AGC Analysis Says COVID-19 Variant, Supply Problems Hampering Construction Recovery
Wyoming Have Worst Job Losses Since February 2020, Utah and South Dakota Add the
Most; Kansas Registers Most Severe Losses in August, While Nevada and New Hampshire Lead Job Gainers
Alexandria, VA - Construction employment in August remained below the levels reached before the pre-pandemic peak in February 2020 in 39 states, according to an analysis of government employment data conducted by the Associated General Contractors of America (AGC). Association officials are urging the
House of Representatives to quickly pass the bipartisan infrastructure bill to avoid further cutbacks in construction activity and jobs.
“Construction employment slipped or stagnated from July to August in half the states as the delta variant of COVID-19 affected workers and caused some owners to delay projects,” said Ken Simonson, the association’s chief economist. “In
addition, more than half of the respondents in our latest workforce survey reported experiencing projects that have been canceled, postponed, or scaled back.”
From February 2020—the month before the pandemic caused project shutdowns and cancellations—to last month, construction employment increased in only 11 states and the District of Columbia. Texas shed the most construction jobs over the period
(-56,700 jobs or -7.3 percent), followed by New York (-50,700 jobs, -12.4 percent) and California (-34,900 jobs, -3.8%). Wyoming recorded the largest percentage loss (-16.6 percent, -3,800 jobs), followed by Louisiana (-14.4 percent, -19,700 jobs)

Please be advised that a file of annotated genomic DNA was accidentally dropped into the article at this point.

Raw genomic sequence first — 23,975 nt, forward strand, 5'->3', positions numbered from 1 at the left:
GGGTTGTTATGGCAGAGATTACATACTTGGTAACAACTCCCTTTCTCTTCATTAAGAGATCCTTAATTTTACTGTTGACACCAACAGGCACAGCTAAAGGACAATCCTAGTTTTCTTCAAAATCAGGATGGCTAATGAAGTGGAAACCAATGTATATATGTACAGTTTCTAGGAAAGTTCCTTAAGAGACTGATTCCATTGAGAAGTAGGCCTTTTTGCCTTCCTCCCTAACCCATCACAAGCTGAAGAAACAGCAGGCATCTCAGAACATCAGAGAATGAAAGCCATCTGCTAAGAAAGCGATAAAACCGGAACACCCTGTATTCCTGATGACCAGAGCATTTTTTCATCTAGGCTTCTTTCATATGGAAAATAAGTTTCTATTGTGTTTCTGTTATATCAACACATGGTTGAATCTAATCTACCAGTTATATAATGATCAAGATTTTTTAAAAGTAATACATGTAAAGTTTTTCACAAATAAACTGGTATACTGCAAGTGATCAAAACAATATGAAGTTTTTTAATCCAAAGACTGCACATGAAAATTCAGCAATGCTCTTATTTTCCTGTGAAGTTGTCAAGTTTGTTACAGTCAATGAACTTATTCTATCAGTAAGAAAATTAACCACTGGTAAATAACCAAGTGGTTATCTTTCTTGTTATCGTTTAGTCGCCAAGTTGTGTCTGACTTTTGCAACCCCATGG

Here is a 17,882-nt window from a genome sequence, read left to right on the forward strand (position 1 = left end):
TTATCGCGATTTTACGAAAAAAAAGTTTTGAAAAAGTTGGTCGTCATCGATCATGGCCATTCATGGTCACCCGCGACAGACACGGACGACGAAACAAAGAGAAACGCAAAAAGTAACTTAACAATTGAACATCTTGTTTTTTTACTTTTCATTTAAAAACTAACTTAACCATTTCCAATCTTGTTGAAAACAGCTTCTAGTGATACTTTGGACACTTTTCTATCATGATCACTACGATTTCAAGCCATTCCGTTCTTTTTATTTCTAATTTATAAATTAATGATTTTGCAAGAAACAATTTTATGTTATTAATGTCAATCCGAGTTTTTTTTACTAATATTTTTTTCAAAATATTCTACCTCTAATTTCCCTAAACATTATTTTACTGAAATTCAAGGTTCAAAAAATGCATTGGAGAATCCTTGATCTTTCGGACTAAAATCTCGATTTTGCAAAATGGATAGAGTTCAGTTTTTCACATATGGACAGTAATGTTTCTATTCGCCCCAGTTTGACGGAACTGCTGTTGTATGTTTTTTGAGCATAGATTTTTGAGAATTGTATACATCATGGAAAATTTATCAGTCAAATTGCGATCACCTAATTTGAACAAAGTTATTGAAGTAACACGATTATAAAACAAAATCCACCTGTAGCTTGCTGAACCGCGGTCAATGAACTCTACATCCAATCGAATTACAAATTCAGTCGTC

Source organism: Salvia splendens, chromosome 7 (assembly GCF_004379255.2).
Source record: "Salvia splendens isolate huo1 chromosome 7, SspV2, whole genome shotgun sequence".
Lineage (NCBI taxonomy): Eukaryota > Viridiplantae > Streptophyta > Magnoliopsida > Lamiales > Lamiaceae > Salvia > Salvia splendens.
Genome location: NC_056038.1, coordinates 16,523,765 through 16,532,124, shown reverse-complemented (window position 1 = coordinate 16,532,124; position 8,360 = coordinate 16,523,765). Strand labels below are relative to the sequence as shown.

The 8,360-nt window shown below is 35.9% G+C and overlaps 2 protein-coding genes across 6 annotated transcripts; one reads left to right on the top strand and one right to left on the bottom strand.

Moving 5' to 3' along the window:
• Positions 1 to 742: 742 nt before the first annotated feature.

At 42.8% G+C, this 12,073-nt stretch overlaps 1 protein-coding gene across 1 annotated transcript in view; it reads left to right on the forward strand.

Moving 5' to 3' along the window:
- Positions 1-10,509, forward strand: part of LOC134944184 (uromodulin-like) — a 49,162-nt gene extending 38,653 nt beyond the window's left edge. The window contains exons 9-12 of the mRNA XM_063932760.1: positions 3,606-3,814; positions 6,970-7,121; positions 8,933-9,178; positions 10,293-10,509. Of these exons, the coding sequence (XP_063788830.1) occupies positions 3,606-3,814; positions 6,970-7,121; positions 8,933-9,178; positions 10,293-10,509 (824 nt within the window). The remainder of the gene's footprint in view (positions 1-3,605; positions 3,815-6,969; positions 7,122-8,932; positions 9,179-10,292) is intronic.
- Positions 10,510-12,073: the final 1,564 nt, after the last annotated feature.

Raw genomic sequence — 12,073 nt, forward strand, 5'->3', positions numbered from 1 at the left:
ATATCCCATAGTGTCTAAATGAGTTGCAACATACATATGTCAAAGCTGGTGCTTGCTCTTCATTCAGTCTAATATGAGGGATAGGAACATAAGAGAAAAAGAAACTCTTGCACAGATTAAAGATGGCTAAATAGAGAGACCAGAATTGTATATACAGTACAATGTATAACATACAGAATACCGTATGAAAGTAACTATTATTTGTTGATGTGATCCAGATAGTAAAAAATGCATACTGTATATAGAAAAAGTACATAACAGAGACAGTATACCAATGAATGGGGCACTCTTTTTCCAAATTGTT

and New York.
Utah added the most construction jobs since February 2020 (7,400 jobs, 6.5 percent), followed by North Carolina (4,500, 1.9 percent), Idaho (3,700 jobs, 6.7 percent), and South Carolina (3,700 jobs, 3.5 percent). The largest percentage gains were in South
Dakota (7.1 percent, 1,700 jobs), followed by Idaho and Utah.
From July to August construction employment decreased in 22 states, increased in 25 states and D.C., and was unchanged in three states. The largest decline over the month occurred in Kansas, which lost 2,400 construction jobs or 3.7 percent. Georgia lost
the second-most jobs (-2,300 jobs, -1.1 percent). The second-largest percentage decline since July, -2.1 percent, occurred in Alabama (-1,900 jobs) and Wyoming (-400 jobs).
Nevada added the most construction jobs between July and August (3,000 jobs, 3.3 percent), followed by New York (2,600 jobs, 0.7 percent) and Tennessee (2,600 jobs, 2.0 percent). New Hampshire had the largest percentage gain (4.4 percent, 1,200 jobs),
followed by Nevada and Oklahoma (2.3 percent, 1,800 jobs).
Association officials warned that construction employment was being impacted in many parts of the country because of supply chain challenges and growing market uncertainty caused by the resurgent Delta variant. They said new federal infrastructure investments
would provide a needed boost in demand and help put more people to work in construction careers.
“It is vital that Congress complete work on the bipartisan infrastructure bill before the end of month,” said Stephen E. Sandherr, the association’s chief executive officer. “Otherwise, funding will stop for much-needed highway
and other public works projects and many more construction workers will lose their jobs.”
View state February 2020-August 2021 data and rankings,
View AGC’s survey results.
About The Associated General Contractors Of America
The Associated General Contractors of America (AGC) is a leading association for the construction industry. AGC represents more than 26,000 firms, including over 6,500 of America’s leading general contractors, and over 9,000 specialty-contracting firms. More than 10,500 service providers and suppliers are also associated with AGC, all through a nationwide network of chapters. To learn more, visit www.agc.org.